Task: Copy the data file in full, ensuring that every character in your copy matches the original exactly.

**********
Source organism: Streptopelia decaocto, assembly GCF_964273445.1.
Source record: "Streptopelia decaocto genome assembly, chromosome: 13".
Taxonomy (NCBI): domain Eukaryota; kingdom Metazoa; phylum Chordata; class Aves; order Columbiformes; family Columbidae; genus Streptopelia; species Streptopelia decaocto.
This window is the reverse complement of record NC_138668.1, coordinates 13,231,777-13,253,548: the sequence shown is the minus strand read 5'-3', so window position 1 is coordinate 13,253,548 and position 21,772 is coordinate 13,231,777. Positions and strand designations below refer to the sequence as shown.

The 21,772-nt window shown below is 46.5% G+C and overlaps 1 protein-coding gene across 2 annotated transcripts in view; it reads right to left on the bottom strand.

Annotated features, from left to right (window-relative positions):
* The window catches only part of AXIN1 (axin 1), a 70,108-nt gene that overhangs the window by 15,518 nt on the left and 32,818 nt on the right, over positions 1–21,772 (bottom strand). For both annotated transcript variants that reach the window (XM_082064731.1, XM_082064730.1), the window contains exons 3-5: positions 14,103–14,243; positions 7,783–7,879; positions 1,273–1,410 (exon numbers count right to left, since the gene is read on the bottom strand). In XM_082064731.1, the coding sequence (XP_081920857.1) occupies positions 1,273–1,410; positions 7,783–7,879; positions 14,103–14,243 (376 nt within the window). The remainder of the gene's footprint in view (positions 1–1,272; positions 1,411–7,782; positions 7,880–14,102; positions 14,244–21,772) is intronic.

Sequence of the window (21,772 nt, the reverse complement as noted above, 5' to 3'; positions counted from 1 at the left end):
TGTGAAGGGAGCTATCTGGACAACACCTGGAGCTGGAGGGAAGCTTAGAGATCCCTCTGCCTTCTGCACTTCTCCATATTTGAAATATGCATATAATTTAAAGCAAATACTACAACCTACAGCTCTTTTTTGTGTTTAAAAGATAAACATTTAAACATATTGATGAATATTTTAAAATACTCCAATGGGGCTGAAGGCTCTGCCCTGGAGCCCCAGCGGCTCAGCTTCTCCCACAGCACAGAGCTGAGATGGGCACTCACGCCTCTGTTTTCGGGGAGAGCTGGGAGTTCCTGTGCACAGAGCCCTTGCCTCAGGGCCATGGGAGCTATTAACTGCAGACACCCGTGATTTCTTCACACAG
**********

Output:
Source organism: Streptopelia decaocto, assembly GCF_964273445.1.
Source record: "Streptopelia decaocto genome assembly, chromosome: 13".
Taxonomy (NCBI): domain Eukaryota; kingdom Metazoa; phylum Chordata; class Aves; order Columbiformes; family Columbidae; genus Streptopelia; species Streptopelia decaocto.
This window is the reverse complement of record NC_138668.1, coordinates 13,231,777-13,253,548: the sequence shown is the minus strand read 5'-3', so window position 1 is coordinate 13,253,548 and position 21,772 is coordinate 13,231,777. Positions and strand designations below refer to the sequence as shown.

The 21,772-nt window shown below is 46.5% G+C and overlaps 1 protein-coding gene across 2 annotated transcripts in view; it reads right to left on the bottom strand.

Annotated features, from left to right (window-relative positions):
* The window catches only part of AXIN1 (axin 1), a 70,108-nt gene that overhangs the window by 15,518 nt on the left and 32,818 nt on the right, over positions 1–21,772 (bottom strand). For both annotated transcript variants that reach the window (XM_082064731.1, XM_082064730.1), the window contains exons 3-5: positions 14,103–14,243; positions 7,783–7,879; positions 1,273–1,410 (exon numbers count right to left, since the gene is read on the bottom strand). In XM_082064731.1, the coding sequence (XP_081920857.1) occupies positions 1,273–1,410; positions 7,783–7,879; positions 14,103–14,243 (376 nt within the window). The remainder of the gene's footprint in view (positions 1–1,272; positions 1,411–7,782; positions 7,880–14,102; positions 14,244–21,772) is intronic.

Sequence of the window (21,772 nt, the reverse complement as noted above, 5' to 3'; positions counted from 1 at the left end):
TGTGAAGGGAGCTATCTGGACAACACCTGGAGCTGGAGGGAAGCTTAGAGATCCCTCTGCCTTCTGCACTTCTCCATATTTGAAATATGCATATAATTTAAAGCAAATACTACAACCTACAGCTCTTTTTTGTGTTTAAAAGATAAACATTTAAACATATTGATGAATATTTTAAAATACTCCAATGGGGCTGAAGGCTCTGCCCTGGAGCCCCAGCGGCTCAGCTTCTCCCACAGCACAGAGCTGAGATGGGCACTCACGCCTCTGTTTTCGGGGAGAGCTGGGAGTTCCTGTGCACAGAGCCCTTGCCTCAGGGCCATGGGAGCTATTAACTGCAGACACCCGTGATTTCTTCACACAG